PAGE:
When you take medication for your conditions and they support you in not feeling awful, that’s not being addicted – similarly to how diabetics who have to take insulin are not addicted to insulin. This decision concerns you and your doctor only.
Unfortunately, many productivity/”ADHD” apps consider taking medication as a “bad habit” to break, and doing things without them the ideal end result. However, be warned: coming off of long-term medication should be monitored by your doctor, and not randomly prompted by a productivity app as a “life hack”.
If you wish to change your dose, consult with an expert who knows your medical history and can assist you in the process.
Red Flag 9: Ableist language in marketing
“Cure, get rid of, fix, and tame your ADHD. Stop letting your ADHD do X, control your ADHD saboteurs.”
Ableism is discrimination and social prejudice against people with physical or mental disabilities. In an ableist society, it’s assumed that the “normal” way to live is as a non-disabled person and that every disabled person needs to or wants to “get rid of” their condition.
ADHD is not just superpowers and rainbows, but the hard parts need more nuance than just steamrollering them through with “discipline”, “willpower” and “getting motivated”. Yes, it is not uncommon to have adaptations and coping mechanisms that are not the best for you, but getting “rid” of these is not as simple as breaking a bad habit. And breaking bad habits is also not that simple, but let’s not digress. 🙂
Anyone that treats your ADHD traits, like daydreaming. chronic procrastination or being late as a discipline problem and not something complex is ignoring the real experience for a quick (and short-lived) fix.
Talking about your neurodivergent traits as if they are an enemy to defeat or conquer just reinforces the idea that something is wrong with you and you need to vanquish these parts from your life.
Even if you are on the perfect-for-you balance of medication and therapy, and have the ideal adjustments, support system and strategies for your needs, you will never, ever just stop being neurodivergent. And this is okay. The goal is to find support that makes your life happier, easier and enjoyable, not to stop being neurodivergent.
Red Flag 10: The goal seems to be “normalizing” neurodivergent individuals
“Be like the others, fit in, finally be popular, stop being weird! Change how you are! Make everyone you meet like you! Be normal!”
Some services and products have one goal and one goal alone: make you less annoying and irritating, teaching you to mask better and hide who you are for the sole purpose of not being so bothersome for neurotypicals.
And this was a really polite way of not saying anything harsher, even though that would also be totally justified.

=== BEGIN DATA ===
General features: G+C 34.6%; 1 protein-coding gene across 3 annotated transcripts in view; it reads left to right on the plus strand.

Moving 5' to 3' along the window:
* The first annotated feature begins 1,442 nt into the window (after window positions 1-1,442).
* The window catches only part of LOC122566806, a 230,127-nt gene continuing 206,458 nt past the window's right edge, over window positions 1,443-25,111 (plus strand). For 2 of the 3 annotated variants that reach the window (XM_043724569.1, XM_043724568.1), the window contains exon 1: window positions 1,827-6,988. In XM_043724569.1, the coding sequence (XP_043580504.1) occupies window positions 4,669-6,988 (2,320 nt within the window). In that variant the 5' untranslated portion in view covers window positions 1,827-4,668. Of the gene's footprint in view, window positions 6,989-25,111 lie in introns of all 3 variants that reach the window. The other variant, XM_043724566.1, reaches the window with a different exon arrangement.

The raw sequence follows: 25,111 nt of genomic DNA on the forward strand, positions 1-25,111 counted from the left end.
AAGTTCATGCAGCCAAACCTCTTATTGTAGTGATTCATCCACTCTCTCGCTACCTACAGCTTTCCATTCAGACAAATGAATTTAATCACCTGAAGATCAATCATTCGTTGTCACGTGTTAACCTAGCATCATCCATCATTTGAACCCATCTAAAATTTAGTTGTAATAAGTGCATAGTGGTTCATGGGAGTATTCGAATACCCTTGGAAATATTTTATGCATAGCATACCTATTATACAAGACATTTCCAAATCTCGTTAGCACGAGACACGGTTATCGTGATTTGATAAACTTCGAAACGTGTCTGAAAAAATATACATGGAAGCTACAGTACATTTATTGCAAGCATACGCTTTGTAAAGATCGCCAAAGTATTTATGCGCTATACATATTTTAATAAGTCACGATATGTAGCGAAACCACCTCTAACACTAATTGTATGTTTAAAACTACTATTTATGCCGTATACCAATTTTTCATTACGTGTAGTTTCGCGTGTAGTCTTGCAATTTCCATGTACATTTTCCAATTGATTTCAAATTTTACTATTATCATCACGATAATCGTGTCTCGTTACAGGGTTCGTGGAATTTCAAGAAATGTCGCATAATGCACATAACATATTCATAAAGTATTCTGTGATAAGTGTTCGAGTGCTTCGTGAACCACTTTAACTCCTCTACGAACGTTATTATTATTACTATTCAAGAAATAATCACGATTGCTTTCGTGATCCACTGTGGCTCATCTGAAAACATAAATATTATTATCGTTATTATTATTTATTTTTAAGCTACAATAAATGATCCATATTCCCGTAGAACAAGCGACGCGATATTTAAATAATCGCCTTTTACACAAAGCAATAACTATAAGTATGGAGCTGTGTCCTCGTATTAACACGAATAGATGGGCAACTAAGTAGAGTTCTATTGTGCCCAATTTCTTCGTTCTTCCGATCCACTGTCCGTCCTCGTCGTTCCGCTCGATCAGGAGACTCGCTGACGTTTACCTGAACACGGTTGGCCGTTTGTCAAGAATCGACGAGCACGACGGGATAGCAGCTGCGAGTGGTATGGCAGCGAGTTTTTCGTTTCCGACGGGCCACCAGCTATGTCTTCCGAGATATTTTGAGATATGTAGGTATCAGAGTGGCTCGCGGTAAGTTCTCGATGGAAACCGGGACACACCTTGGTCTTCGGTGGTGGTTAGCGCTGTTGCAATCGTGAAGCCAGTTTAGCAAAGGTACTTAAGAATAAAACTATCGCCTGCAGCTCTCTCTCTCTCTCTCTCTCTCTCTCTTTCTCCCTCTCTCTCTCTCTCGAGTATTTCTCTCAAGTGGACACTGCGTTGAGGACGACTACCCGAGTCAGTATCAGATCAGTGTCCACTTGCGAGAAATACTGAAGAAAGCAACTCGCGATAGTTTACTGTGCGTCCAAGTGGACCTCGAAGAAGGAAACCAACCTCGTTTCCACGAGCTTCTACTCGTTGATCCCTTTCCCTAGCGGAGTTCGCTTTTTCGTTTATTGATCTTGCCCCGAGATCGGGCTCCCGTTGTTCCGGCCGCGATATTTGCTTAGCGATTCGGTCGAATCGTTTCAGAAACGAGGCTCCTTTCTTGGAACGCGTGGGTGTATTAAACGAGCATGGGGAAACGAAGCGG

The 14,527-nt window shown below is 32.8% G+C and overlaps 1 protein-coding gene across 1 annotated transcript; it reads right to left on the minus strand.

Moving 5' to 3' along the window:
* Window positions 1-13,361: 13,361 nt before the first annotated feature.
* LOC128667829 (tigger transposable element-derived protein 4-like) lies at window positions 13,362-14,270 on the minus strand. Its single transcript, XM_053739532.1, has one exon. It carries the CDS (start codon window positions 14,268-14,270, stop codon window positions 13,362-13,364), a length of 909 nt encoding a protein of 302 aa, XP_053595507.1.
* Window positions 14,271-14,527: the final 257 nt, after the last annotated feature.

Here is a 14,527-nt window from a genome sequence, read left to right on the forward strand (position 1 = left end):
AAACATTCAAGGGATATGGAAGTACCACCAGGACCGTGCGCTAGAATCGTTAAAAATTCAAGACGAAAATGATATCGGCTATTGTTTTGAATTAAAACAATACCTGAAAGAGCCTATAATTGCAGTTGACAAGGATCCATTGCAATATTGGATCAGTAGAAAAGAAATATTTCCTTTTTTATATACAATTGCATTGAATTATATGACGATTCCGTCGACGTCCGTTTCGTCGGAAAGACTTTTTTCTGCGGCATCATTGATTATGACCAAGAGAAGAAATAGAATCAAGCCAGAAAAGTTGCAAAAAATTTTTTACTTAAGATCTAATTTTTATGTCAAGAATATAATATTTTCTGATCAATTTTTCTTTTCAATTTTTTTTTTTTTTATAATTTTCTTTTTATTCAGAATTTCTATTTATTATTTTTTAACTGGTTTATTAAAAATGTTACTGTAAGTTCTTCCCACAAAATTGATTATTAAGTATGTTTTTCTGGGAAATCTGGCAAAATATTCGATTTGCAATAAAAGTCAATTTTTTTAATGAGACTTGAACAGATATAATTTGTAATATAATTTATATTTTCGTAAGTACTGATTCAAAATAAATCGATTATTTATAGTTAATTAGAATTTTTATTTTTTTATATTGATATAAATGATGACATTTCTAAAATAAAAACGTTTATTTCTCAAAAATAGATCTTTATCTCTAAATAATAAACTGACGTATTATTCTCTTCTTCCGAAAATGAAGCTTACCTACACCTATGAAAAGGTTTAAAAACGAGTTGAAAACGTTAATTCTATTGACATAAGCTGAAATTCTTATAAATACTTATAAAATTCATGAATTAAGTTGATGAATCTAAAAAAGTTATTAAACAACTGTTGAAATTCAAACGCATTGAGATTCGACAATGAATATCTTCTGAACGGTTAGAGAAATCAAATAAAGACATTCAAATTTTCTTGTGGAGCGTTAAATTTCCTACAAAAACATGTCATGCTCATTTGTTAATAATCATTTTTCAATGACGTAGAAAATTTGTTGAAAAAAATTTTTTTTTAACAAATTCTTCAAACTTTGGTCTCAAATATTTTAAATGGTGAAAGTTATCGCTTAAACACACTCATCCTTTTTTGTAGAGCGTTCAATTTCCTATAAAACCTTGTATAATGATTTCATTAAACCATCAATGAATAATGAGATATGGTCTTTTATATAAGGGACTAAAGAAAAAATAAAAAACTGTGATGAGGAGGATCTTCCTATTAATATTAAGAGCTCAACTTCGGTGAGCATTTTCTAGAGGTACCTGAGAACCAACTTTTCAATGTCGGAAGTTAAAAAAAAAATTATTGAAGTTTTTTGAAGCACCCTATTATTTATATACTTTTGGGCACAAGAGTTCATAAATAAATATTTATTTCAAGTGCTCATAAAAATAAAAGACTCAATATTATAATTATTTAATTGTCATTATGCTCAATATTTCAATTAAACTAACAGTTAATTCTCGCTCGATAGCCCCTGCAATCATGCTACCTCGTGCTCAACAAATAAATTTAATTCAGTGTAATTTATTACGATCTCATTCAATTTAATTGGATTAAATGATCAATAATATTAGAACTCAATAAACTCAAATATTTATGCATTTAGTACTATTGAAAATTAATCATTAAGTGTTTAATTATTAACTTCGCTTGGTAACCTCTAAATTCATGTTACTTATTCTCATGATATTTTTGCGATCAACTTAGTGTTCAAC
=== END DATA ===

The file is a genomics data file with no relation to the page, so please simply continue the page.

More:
This attitude makes you inferior without actually helping you to exist as you are and giving you the support you need.
Yes, hiding who you are and struggling in silence might spare you a few rounds of bullying and conflict, but this is not the solution for you to feel better and explore what you really need in life. And anyone who wants you to hide is not your friend.
Helping you to hide and suppress your needs is just gaslighting in a helpful disguise. And you don’t want to pay for gaslighting when you can get that from society for free at any time. 🙂
Final Red Flag: The product maintains ADHD is a personal failing
“You’re only feeling bad because you haven’t found The One Right Fix yet.”.
The product puts all the responsibility on you. The creators don’t mention any systemic social oppression, like capitalism, ableism, racism or sexism. The product doesn’t acknowledge the unfair conditions you have to deal with.
Getting support or a diagnosis still highly depends on where you live and how society perceives you.
Neurodivergent individuals, especially women and marginalized groups are still massively underdiagnosed, over-incarcerated and can go without support their entire lives.
Offering quick fixes and all-encompassing solutions while failing to consider the social aspect of being a neurodivergent human on this planet in the 21st century is ignoring a big, big chunk of our reality.
And this is when the toxic positive “just use your superpower!” attitude is downright harmful. Yes, these systems will be not dismantled overnight, but pretending they don’t even exist is just plain wrong.
Join the conversation!
What are your personal red flags when someone tries to sell you something “for your ADHD”? Leave a comment, we’re still old-school here when it comes to chatting on blogs. 🙂